Drama stirred in the burgeoning e-discovery world on March 15,
2012, when Magistrate Judge Andrew Peck denied Plaintiffs'
request that he recuse himself from Da Silva Moore v. Publicis
Groupe, No. 11-CV-1279 (ALC) (AJP) (S.D. N.Y. June 15,
Plaintiffs moved for recusal in the aftermath of Judge
Peck's February 24, 2012 order, allowing the use of predictive
coding and adopting Defendant-MSL's protocol for its
use. This is the latest development in the ongoing saga of
this case, the first to judicially-endorse the use of predictive
coding in electronic discovery. The Defendants proposed using
predictive coding to wade through the approximately 3 million
electronic documents involved in the discovery.
Plaintiffs claim that recusal is warranted because Judge
Peck's "advocacy of predictive coding" renders him
biased. Specifically, Plaintiffs pointed to an article Judge
Peck wrote for Law Technology News, "Search, Forward," an
article Judge Peck himself called a "sign of judicial approval
of predictive coding" for appropriate cases. At the first
conference with the parties, Judge Peck said to the defendants, who
were pushing the use of predictive coding: "You must
have thought you died and went to Heaven when this case was
referred to me." Judge Peck spoke publicly in support of
predictive coding as a panelist for a LegalTech conference and at
several e-discovery CLEs. Plaintiffs' also alleged
improper ex-parte contact with one of the co-panelists at
LegalTech, and a partner at the firm representing Defendants, Ralph
Plaintiffs filed their motion for recusal on April 13, 2012,
after informally requesting Judge Peck recuse himself on March 28,
shortly after Judge Peck issued the Court's formal opinion
adopting MSL's Electronically Stored Information
("ESI") protocol on February 24. 2012 WL 607412 (S.D.
N.Y. Feb. 24, 2012) (Peck, M.J.) adopted by 2012 WL
1446534 (S.D. N.Y. Apr. 26, 2012).
Judge Peck denied the motion for recusal, finding the motion
untimely and meritless. The motion was held untimely because
Judge Peck had informed both parties about his "Search,
Forward" article, LegalTech speaking engagement, and his
acquaintance with Losey months before the plaintiffs moved for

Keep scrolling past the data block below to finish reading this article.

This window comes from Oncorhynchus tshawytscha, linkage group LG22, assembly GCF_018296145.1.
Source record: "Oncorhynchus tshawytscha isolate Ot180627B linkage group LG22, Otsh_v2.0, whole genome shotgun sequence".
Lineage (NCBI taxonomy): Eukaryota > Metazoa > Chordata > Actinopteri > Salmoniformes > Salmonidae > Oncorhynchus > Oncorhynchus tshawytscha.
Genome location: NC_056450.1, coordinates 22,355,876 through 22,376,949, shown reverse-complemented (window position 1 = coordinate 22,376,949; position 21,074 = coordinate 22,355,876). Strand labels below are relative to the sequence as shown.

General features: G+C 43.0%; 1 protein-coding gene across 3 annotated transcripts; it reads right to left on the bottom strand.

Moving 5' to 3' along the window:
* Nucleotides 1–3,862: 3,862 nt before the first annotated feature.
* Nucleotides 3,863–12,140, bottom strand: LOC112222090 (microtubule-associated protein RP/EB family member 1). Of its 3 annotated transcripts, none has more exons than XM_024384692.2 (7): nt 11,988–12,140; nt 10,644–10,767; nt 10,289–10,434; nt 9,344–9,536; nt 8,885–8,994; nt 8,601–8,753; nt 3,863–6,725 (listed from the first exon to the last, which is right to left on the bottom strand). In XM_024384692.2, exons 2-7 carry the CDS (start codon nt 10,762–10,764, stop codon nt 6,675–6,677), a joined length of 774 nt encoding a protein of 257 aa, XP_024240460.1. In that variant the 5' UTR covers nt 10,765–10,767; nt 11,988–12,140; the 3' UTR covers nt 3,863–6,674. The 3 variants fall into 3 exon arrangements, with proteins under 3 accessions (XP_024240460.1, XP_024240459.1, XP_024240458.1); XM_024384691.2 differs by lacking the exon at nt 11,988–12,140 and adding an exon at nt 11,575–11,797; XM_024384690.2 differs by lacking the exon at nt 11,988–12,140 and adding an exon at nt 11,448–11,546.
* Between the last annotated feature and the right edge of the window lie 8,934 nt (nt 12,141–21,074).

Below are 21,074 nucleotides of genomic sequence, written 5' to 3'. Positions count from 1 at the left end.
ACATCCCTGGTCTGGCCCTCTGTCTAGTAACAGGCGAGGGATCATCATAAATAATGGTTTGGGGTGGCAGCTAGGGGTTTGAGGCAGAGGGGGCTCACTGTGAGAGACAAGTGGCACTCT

recusal. He noted that Plaintiffs waited to seek his recusal
until after he adopted MSL's predictive coding protocol, citing
agreement with a Second Circuit opinion, which held that such
untimely recusal motions may be improperly used as a fall-back
position to an unfavorable ruling. See,
Weisshaus v. Fagan, 456 F. App'x 32, 34 (2d Cir.
Additionally, Judge Peck held the recusal motion was meritless
because the parties were already discussing the use of predictive
coding before the case was referred to him on November 28,
2011. Plaintiffs had been open to using predictive coding from
the beginning, but disagreed with Defendants about the specific
protocol. Judge Peck found the Plaintiff's allegations
that he had taken "personal offense" to Plaintiffs'
filing of objections to his rulings, had "chastised and yelled
at Plaintiffs' counsel", and had "intimidated
Plaintiffs for disagreeing with rulings" to have been taken
out of context and to be insufficient to overcome a judge's
presumption of impartiality.
Importantly, the Plaintiffs "never accused Judge Peck of
actual bias or sought to impugn Judge Peck's integrity"
but sought his recusal only on the basis that the facts, taken
together, "create an appearance of
partiality." Apparently finding that a "reasonable
person knowing and understanding all of the relevant facts"
would not find such an appearance of partiality (United States
v. Bayless, 201 F.3d 116, 126–27 (2d Cir.),
cert. denied, 529 U.S. 1061 (2000)), Judge Peck denied
Plaintiffs' motion for recusal.
No doubt the legal community will continue to keep a close watch
as the drama of Da Silva Moore continues.
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